Adding a third layer, the jobs being contested are not just good jobs in the Nigerian context– they are excellent jobs. A job in Nigeria that gives you a uniform and some form of paramilitary training is highly coveted in a society where might is right. Since immigration officers have their posts in airports, seaports, borders where the chance of making money through very corrupt but societally-accepted means to supplement your meagre official pay is extraordinarily high. Pragmatic young Nigerians know these truths, they see the benefit of corruption around them and the impermanence of a conviction (a la Alameseigha), and they know getting into that service is the closest equivalent in Nigeria to winning a lottery jackpot without being politically affiliated. Who would consider this chance, in all good faith, voluntary?!
The alternative is a low-paying, menial and esteem-ruining job that would see your loved ones suffer and wait vainly to reap the fruits of their efforts on you in this country where social mobility is impossible without corruptly gaming the system.
Start A Business Instead of Searching For a White Collar Job
Yes, yes…start a business. These lazy, unimaginative youths who cannot conceive a lucrative idea and turn it into a profitable business. True, our youth must become entrepreneurial, build the next Facebook and stuff, but wait, are we not talking about Nigeria?
Not that Nigeria cannot create the next big thing, the potential is there– just not the way it is now. It’s too sick to do anything useful; it cannot even fight for its own life, as Boko Haram keeps confirming.
The way Nigeria is now, means that its educational system which is a stifling piece of archaic, rote-learning scam is oppositional to creative entrepreneurship. Killing individuality is a teaching principle, just like the smothering of spontaneous brilliance and innate genius. The school system is not made to cater to the best of our abilities-the curricular is very limited than it ever was and is getting even thinner; young people are being herded to get certificates, not to develop the magnificent potential in them into greatness. The occasional science fair is to fleetingly tease our imaginations and whatever sharp ideas are shown by the students is discarded immediately after.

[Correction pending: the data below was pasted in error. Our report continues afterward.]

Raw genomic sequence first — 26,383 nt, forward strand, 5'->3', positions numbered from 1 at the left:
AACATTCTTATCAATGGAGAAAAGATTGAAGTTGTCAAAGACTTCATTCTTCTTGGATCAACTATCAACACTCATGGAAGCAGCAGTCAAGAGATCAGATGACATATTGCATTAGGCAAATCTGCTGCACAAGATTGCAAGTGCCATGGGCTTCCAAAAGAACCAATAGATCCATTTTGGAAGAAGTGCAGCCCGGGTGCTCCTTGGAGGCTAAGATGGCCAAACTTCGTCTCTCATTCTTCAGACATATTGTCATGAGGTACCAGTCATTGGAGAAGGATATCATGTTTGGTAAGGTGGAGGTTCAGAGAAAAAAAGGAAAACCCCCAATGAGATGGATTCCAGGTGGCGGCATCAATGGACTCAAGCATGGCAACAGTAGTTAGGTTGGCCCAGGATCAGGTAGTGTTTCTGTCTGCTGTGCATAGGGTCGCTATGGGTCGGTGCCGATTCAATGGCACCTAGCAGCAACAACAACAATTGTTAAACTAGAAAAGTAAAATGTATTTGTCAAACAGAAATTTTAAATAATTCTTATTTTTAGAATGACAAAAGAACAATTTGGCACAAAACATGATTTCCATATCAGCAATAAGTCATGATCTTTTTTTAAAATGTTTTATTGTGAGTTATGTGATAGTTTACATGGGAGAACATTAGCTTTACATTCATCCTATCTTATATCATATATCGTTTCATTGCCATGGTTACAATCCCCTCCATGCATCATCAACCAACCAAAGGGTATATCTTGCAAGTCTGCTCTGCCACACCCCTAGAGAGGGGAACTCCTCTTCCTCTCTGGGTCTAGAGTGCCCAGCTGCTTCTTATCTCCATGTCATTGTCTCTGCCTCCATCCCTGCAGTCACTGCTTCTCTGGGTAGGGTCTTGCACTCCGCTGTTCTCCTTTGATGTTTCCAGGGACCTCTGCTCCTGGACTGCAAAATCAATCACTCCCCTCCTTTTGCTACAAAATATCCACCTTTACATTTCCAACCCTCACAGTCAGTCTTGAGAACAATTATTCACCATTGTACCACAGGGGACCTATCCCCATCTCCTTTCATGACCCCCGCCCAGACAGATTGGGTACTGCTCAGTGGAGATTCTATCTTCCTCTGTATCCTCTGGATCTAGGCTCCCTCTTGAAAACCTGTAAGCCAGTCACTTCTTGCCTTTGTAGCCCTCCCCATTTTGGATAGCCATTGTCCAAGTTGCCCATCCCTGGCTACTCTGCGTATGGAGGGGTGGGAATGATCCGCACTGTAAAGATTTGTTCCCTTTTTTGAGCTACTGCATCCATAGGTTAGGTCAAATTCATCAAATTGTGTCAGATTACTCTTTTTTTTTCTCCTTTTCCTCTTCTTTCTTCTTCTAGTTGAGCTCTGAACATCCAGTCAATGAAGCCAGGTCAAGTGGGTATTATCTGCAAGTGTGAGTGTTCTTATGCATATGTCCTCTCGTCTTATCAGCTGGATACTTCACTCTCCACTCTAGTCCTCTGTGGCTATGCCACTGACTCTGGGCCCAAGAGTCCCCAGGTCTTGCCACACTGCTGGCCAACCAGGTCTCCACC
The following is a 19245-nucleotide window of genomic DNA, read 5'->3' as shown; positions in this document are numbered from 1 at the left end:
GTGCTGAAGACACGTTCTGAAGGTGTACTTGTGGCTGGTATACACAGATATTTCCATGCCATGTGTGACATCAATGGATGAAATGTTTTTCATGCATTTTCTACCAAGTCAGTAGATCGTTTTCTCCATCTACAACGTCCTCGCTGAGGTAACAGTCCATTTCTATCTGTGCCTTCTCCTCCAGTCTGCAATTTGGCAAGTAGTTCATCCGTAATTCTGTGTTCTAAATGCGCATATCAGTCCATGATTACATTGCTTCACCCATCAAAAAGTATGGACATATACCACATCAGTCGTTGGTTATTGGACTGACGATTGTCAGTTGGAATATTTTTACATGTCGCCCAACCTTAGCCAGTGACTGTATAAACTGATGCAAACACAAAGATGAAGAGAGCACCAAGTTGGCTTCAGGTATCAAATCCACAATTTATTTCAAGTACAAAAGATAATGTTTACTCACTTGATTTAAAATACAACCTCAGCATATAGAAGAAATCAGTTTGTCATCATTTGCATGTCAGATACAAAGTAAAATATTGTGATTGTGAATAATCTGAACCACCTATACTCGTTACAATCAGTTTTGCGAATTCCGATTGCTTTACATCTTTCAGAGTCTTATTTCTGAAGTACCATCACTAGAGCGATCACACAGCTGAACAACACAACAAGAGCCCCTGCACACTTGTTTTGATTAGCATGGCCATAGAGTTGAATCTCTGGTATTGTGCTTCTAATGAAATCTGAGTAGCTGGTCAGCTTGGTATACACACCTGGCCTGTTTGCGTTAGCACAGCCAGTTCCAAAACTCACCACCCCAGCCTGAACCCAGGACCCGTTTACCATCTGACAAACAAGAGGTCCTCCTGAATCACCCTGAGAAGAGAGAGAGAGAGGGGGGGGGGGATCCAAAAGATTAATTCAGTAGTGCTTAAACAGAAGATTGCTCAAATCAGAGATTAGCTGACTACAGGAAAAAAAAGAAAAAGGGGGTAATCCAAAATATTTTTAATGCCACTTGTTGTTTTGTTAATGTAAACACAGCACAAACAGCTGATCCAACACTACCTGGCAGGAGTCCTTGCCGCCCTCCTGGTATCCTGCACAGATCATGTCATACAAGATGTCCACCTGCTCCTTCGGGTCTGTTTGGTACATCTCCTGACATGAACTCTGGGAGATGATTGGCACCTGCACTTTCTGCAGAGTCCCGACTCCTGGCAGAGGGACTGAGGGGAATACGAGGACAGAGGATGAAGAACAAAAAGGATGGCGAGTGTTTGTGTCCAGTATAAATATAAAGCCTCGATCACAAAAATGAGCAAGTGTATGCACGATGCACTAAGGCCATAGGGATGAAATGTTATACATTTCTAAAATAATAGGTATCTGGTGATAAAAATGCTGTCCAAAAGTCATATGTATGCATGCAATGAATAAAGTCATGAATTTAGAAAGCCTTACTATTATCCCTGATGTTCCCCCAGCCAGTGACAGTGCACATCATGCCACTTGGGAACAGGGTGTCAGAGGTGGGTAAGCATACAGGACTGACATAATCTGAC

The tertiary system is a sad caricature of what can be – scores are, at best, earned by memorizing recycled lecture notes, as opposed to critical, lateral, original thinking. Now, I could go on listing the ills but we all know them, we know only few survive that experience completely: it’s like soldiers who return from war with PTSD. The absolute majority of these mentally-scarred youths cannot build businesses, especially in the business-suffocating climate of our dear nation.
If you disagree, try opening a business. Deal with the cost of energy, and of transportation, multiple government taxes (you’ve paid your state land-use charge, but there is a forgotten, buried tax called tenement rate revived by unscrupulous local government staff for your special pleasure, now pay that!), the logistics (do you think the traffic jams are harmless distractions?), the dearth of qualified, responsible personnel (your accounting may never balance if you try delegating anything serious or money-involving), the opposition to innovation (if you try to bring in an innovative style of business to something old, your competitors will accuse you of ‘spoiling market for them’ and try their hardest to sabotage you, including using the pay-per-use police force – emphasis on force), and if you are lucky enough to locate the business in a market/mall, well, the unions would force you to either join or close up shop. Contracts are make-believe nonsense that you have no resources to enforce (care to spend N1 million and five years of your life on a N100, 000 24hrs-valid contract in our overburdened courts?).
The whole affair is sad and tragic, not just the NIS recruitment (which is worse than tragic), but the country we are bequeathing our young ones.
Blaming them for the descript-ness we have forced them into is just low, and poorly thought.
Sola Oguntoye is an ex-clothes seller currently masquerading as a water quality analyst. He loves spending his evenings watching good movies with a soul-rending soundtracks. Sola dabbles in writing and volunteers for good causes. Despite his very best efforts, he is a graduate of Microbiology from the Olabisi Onabanjo University.